Christian Kerr writes:
What good timing. One of the first big publications to land in the in-trays of new Nationals Senators Barnaby Joyce and Fiona Nash will be the Productivity Commission’s Trends in Australian Agriculture, out this morning.
The paper finds that agricultural output, despite drought and other seasonal variations, has increased by around two and a half times in real terms over the last four decades. That will make them happy.
But they should also note that this increase in output was achieved without an increase in the number of agricultural workers, reflecting strong productivity growth in the sector.
It’s important that they also read the parts that spell out how, with even more rapid growth in other parts of the economy, notably the services sector, agriculture’s share of output has declined from around 14% of GDP in the early 1960s to 4% in 2003-04 – and that agriculture’s share of employment has also more than halved since the late 1960s.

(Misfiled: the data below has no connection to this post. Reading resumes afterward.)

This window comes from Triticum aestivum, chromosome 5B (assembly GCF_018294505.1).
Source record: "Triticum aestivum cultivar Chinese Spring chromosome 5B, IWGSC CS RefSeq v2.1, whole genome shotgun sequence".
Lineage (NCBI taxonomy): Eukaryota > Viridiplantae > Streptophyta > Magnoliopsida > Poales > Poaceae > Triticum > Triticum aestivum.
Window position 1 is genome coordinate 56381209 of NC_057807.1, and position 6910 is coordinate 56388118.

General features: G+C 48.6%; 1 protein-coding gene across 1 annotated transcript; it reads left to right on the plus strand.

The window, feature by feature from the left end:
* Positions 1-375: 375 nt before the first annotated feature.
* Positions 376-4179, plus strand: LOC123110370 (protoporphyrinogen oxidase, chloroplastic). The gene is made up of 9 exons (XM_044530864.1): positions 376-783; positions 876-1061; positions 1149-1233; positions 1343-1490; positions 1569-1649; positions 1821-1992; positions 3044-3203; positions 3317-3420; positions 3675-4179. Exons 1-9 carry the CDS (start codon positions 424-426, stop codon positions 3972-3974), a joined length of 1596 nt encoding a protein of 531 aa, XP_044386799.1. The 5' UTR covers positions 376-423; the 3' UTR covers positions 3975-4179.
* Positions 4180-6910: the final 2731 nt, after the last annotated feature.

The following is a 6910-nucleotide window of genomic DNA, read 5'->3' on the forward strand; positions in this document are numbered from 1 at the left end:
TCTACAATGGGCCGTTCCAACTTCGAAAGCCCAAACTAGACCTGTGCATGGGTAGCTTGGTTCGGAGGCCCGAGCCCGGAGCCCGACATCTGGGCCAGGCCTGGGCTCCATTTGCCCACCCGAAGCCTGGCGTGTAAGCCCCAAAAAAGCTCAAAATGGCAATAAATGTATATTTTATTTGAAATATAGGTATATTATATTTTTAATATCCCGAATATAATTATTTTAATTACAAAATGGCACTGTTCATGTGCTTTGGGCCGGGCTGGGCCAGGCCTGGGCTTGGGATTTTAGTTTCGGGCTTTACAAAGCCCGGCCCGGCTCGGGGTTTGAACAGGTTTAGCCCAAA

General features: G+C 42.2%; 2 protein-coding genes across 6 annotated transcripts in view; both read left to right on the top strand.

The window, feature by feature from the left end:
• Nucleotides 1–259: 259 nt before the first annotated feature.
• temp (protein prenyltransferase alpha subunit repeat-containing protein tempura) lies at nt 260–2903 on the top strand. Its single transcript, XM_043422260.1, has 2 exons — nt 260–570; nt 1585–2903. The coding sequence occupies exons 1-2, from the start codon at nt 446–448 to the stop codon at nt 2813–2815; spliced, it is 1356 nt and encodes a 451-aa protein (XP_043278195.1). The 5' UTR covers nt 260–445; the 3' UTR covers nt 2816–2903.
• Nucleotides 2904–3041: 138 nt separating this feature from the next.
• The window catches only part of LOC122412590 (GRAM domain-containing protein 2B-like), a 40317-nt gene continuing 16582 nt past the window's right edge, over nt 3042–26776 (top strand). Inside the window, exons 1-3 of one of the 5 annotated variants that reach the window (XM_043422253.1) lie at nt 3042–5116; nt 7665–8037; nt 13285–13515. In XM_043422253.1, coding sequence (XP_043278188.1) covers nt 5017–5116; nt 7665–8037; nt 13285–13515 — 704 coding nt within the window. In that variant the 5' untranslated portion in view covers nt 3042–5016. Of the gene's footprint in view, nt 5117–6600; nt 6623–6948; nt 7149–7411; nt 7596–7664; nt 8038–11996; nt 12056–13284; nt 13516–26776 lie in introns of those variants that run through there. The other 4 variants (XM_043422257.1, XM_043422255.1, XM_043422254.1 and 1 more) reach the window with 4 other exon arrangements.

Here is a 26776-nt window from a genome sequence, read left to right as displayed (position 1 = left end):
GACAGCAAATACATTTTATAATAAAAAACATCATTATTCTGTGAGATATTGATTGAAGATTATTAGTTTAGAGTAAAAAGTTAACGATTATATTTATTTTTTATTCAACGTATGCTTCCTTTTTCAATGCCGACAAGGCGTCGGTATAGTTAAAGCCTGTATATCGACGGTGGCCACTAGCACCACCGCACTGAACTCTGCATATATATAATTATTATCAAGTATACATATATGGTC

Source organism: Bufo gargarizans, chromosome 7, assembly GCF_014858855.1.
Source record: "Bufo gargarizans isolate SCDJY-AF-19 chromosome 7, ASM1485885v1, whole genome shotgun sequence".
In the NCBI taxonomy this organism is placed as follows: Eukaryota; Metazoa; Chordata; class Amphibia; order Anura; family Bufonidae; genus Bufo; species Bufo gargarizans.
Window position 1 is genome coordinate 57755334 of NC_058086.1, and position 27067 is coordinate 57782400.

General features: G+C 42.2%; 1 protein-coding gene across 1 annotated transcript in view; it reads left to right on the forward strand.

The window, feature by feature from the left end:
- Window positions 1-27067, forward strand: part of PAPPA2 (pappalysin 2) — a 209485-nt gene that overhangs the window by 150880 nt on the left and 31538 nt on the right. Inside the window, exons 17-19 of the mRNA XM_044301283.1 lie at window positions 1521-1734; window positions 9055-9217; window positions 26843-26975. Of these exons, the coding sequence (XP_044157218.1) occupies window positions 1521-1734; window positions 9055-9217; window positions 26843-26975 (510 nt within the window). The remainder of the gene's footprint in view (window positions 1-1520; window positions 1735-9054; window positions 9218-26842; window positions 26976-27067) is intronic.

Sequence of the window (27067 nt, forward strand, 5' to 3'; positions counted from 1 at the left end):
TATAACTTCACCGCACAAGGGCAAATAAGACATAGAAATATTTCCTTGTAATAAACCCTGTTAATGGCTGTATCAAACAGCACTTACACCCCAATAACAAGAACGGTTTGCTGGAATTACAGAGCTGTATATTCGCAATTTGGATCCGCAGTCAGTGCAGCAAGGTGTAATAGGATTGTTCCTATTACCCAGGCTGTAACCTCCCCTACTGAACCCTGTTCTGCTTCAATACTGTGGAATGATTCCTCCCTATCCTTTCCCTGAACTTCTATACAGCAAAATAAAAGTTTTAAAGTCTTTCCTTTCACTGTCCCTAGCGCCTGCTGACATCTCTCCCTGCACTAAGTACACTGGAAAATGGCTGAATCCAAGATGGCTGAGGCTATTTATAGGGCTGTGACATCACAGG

That’s not necessarily bad news. The Commission’s own release talks about a number of significant changes in the make-up of the sector over the last two decades:
Australian farms are now fewer but larger, and production has become more concentrated on the larger farms. Australian agricultural industries have become more export oriented. Exports have also become more diverse, with less reliance on traditional commodities such as wool and more on processed products such as wine, cheese and seafood. The agriculture workforce has seen a decline in the proportion of employers and contributing family workers, and an increase in the proportion of employees. Off-farm employment has also become increasingly important to maintaining family farm incomes.
Export operations need to be able to stay in touch. More broadband in the bush, anyone?